100 Days of Real Food met some of the criteria I mentioned earlier: 1) eat only organically grown fruits and vegetables 2) serve only grass or vegetarian fed meats and 3) eliminate processed foods.  This diet includes some dairy and whole wheat, which we can not include in our diet.  I am adjusting for these exceptions.  I am using a organic gluten free flour blend rather that whole wheat flour.  Also, I use a organic butter substitute and organic ghee rather than real butter.  Another exception is for milk.  Occasionally I will use coconut milk for the foods I make for Davis and Jackson.  I can still use milk for Eric and I.

My girlfriend, Carey, is adhering to the 100 Days of Real Food diet much better than I am.  She is actually on fire!  But as we embark on yet another journey together, we are cleaning up our home as well as our diets.  In a previous post on “Home Safe Home”, I discuss ways to eliminate toxins from your environment.  Carey and I have both switched to using stainless steel, cast iron or stoneware cookware.  We are also changing all of our cleaning supplies as well as what we use for personal care.

Yesterday I cooked most of the day preparing REAL FOOD in stoneware and stainless steel cookware.  I made Spinach Quiche Cups (found on Manila Spoon – click here for recipe), Roasted Chicken Breast, Turkey Chili with White Beans and Homemade Popcorn for snacks.  All ingredients are organic and real!

Spinach Quiche Cup


Turkey Chili


Roast Chicken Breast

Homemade Popcorn


4          Organic Split Chicken Breasts

2          Organic Carrots – cut into 1-2″ pieces

2          Stalks Organic Celery – cut into 1-2″ pieces

1/2      Medium Organic Yellow Onion – Cut into 1-2″ pieces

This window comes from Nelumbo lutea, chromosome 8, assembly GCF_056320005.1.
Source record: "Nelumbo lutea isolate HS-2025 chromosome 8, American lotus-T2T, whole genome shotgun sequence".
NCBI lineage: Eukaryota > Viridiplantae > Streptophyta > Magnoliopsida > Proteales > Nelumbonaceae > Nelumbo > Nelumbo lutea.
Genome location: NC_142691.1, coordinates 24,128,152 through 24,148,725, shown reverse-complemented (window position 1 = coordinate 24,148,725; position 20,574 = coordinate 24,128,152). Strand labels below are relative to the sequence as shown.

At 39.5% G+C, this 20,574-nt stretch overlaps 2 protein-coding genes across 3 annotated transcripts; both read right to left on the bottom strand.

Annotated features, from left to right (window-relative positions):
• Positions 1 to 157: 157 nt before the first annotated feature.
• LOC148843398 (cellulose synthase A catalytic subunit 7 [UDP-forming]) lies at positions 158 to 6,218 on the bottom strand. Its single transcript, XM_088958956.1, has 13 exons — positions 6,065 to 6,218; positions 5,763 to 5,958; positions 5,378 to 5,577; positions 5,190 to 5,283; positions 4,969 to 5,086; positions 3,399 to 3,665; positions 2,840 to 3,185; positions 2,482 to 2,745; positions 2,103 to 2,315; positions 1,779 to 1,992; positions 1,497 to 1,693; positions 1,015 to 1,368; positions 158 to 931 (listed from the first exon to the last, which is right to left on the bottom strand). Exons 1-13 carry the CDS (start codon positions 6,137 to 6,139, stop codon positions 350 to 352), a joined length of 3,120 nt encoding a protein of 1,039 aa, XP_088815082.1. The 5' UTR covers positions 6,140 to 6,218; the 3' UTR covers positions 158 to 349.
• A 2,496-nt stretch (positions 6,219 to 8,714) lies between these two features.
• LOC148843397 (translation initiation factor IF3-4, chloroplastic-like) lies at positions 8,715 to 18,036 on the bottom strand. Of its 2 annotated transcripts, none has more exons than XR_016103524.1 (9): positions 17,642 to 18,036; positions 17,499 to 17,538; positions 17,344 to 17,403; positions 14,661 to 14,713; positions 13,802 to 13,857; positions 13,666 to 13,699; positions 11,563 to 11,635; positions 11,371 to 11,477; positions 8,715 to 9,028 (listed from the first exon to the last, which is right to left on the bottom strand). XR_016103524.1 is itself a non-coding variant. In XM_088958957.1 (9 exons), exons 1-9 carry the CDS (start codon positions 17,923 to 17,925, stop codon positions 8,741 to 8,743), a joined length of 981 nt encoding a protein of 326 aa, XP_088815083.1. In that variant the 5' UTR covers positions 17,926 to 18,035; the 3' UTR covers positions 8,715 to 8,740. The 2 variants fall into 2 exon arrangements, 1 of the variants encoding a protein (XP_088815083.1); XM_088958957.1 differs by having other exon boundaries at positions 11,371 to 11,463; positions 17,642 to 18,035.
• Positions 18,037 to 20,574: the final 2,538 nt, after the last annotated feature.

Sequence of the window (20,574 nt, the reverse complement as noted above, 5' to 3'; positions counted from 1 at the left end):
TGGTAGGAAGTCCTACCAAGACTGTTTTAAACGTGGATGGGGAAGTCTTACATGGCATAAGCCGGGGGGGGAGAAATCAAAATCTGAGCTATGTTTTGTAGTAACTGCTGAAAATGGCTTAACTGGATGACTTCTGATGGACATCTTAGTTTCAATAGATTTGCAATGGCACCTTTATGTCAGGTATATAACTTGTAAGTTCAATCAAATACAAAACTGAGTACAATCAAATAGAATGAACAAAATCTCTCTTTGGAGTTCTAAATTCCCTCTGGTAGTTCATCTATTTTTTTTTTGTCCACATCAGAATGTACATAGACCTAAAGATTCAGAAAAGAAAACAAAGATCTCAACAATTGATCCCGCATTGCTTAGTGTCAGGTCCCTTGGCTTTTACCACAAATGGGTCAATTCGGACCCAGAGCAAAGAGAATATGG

Sea Salt

Freshly Ground Black Pepper

Wash each piece of chicken.  Trim off any excess fat, leaving on the skin.  Pat dry and place into 8 1/2″ x 11″ stoneware pan.  Salt and pepper each side, leaving skin side up.  Distribute carrot, celery and onion pieces throughout chicken.  Bake uncovered at 400 degrees for 45 minutes.  Let rest for 5-10 minutes before serving.  You can serve as whole pieces for a meal and use remaining chicken for soups, salads, etc.

Not only am I having a great time preparing foods in advance for my family, I feel so much better about what is (and what is NOT) going into their precious, sensitive bodies.  Every day we come another step closer to removing symptoms of autism from my boys to creating healthier, happier young men.

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About leelemonadelady

My name is Lee Anne Berna and I am a Christian, wife, mom of two lovable boys that have autism, leader of a parent support group and a blogger. I grew up in Tulsa, Oklahoma and attended college at Northeastern State University. After school, I moved around a lot! Alabama, Texas, Germany, Colorado, Connecticut, Texas and now I have become an Ohioan after 10 years. (I just admitted that in writing!) I met my husband while living in Dallas. More on that fabulous testimony later. We married and 3 months later became pregnant. After two precious boys in just two years, we have grown into a close family that has come across their fair share of lemons. The goal of this blog and my support group is to share with other families of exceptional children ways to make lemonade with their lemons, as we have.
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  • Carey Coming

    Great post! Thank you for your support and all your hard work.

    • Lee Anne Berna

      Thanks Carey!!! You too!!!